This study was in Seward County, 1 mile west of Beaver Crossing. Soil types at this site included Hastings silty clay loam, Crete silt loam, Muir silt loam, Butler silt loam and Coly-Hobbs silt loam. The objective of the study was to determine the effect of a cereal rye cover crop on the subsequent corn grain yield. Cereal rye was seeded at 40 pounds per acre into soybean stubble on Oct. 10, 2013. Corn was planted into the soybean stubble and cereal rye residue on April 22, 2014 at a planting population of 34,000 seeds per acre. Corn was planted into the cover crop residue and into the soybean stubble with no cover crop (check) (Figure 3). Rainfall for the year was at the 10-year average for January through March, below average for April through June, and close to or slightly above average for the remainder of the growing season. This site was center-pivot irrigated. Six replications of the two treatments were planted and harvested (Table 4).
There was no grain yield difference between the corn planted into the cereal rye residue and corn planted into soybean stubble. However, calculated net return was approximately $26 per acre less for the cereal rye cover crop.
This study was in Saunders County, approximately 4 miles east of Ithaca. Soil types at this location include Yutan silty clay loam and Filbert and Tomek silt loam. The objective of the study was to determine the effects of grazed and non-grazed cover crops following wheat on subsequent soybean yield. This study was different in that it included three treatments: soybeans planted into wheat (check), soybeans planted after a cover crop, and soybeans planted after a grazed cover crop.
The cover crop used in this study was a mix of clover (1 pound per acre), Sordan 79 (1 pound per acre), oats (15 pounds per acre), purple top turnips (2 pounds per acre), and sunflower (2 pounds per acre). It was seeded at 21 pounds per acre into wheat stubble on Aug. 19, 2013 and was winter killed. For the grazed treatment, one steer per acre began grazing on Nov. 12, 2013 and completed grazing on Dec. 30, 2013 for a total of 48 days of grazing. Overall, ADG was 2.03 pounds with a total gain of 97 pounds per acre. Forage production was 1.08 tons per acre (dry matter).
Soybeans were planted into all three treatments on April 26, 2014 at a planting rate of 140,000 seeds per acre. Soybeans were replanted on May 21, 2014 due to 50% stand reduction across the field. (Prior to replant the remaining first stand of soybeans was killed with Aim.) This site was center-pivot irrigated and received 6.25 inches of irrigation water over the growing season. Rainfall was at the 5-year average from January through April, slightly below average in May, and above average for the remainder of the growing season. Three replications of the three treatments were planted and harvested. There was no difference in yield of the soybeans planted into wheat stubble (check), planted into cover crop, or planted into grazed cover crop (Table 5).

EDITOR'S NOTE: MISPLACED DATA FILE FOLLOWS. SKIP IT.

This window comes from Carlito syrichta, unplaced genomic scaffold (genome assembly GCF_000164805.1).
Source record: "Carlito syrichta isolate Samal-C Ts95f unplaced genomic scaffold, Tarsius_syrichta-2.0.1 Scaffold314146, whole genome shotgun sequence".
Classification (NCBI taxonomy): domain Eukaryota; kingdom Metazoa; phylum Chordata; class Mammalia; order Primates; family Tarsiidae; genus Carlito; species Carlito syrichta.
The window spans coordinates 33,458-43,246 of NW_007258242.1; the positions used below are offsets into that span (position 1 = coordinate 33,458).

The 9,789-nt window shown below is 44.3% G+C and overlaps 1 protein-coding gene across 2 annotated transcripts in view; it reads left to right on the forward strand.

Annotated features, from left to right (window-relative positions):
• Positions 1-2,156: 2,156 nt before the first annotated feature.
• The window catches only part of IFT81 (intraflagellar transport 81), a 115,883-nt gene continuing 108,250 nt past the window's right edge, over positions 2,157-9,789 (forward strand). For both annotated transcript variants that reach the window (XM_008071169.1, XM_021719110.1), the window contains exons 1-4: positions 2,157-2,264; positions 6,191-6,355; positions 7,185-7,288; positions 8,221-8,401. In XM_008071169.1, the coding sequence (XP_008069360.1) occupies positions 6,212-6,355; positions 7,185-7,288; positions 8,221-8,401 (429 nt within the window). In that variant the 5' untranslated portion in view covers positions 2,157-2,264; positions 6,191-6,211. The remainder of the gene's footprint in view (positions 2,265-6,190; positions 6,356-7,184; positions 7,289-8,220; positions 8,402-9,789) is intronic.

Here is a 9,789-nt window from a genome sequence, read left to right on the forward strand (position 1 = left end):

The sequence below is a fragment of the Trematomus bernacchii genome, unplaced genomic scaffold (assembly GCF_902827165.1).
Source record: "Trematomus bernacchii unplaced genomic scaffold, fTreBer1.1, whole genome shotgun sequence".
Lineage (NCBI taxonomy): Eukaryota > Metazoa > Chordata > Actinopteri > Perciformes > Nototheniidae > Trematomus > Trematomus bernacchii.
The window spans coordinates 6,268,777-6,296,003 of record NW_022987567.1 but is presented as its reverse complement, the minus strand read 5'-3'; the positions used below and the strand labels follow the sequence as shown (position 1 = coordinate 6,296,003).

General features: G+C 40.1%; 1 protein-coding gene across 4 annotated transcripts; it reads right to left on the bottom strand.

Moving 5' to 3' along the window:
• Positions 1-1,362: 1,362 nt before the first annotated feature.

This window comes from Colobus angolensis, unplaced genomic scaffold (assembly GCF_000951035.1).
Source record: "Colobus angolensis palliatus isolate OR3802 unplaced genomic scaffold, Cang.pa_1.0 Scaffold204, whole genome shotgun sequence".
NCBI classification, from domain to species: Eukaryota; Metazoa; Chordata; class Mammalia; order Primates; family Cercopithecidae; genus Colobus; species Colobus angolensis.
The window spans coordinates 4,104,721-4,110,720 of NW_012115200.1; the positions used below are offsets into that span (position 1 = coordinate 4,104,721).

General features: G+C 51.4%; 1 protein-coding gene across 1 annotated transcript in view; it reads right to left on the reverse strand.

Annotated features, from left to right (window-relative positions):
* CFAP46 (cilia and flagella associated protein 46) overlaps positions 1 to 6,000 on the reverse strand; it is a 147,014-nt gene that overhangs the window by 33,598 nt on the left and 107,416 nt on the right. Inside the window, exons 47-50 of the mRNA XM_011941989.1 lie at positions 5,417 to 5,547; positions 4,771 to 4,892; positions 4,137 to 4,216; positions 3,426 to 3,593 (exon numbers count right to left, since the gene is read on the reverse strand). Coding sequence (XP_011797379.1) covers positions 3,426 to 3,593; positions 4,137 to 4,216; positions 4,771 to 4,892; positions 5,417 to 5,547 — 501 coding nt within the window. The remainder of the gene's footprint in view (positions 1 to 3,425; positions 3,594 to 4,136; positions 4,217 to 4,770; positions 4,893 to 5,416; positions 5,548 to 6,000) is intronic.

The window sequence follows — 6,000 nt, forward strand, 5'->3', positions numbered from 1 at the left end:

The impact of cover crops on subsequent grain crop production is not well documented and more research is needed. Most of these sites were planted to cover crops for the first time and all five of these sites were conducted in no-till fields. In these five studies, grain yield decreased following cover crops in three of the studies, while grain yield was not different between cover crop and check treatments for two studies. This illustrates the critical need for additional research in this area. Despite yield losses in some cases, the farmers are interested in repeating the studies in the future. Further cover crop studies with the Nebraska On-Farm Research Network are planned for the 2015 growing season. Of particular interest is an integrated approach making use of cover crops as a source of livestock forage in a diversified crop rotation.
If you have interest in participating in cover crop research on your farm with the Nebraska On-Farm Research Network please contact Keith Glewen (email@example.com or 402-624-8005), Laura Thompson (firstname.lastname@example.org or 402-624-8033), or your local Extension Educator.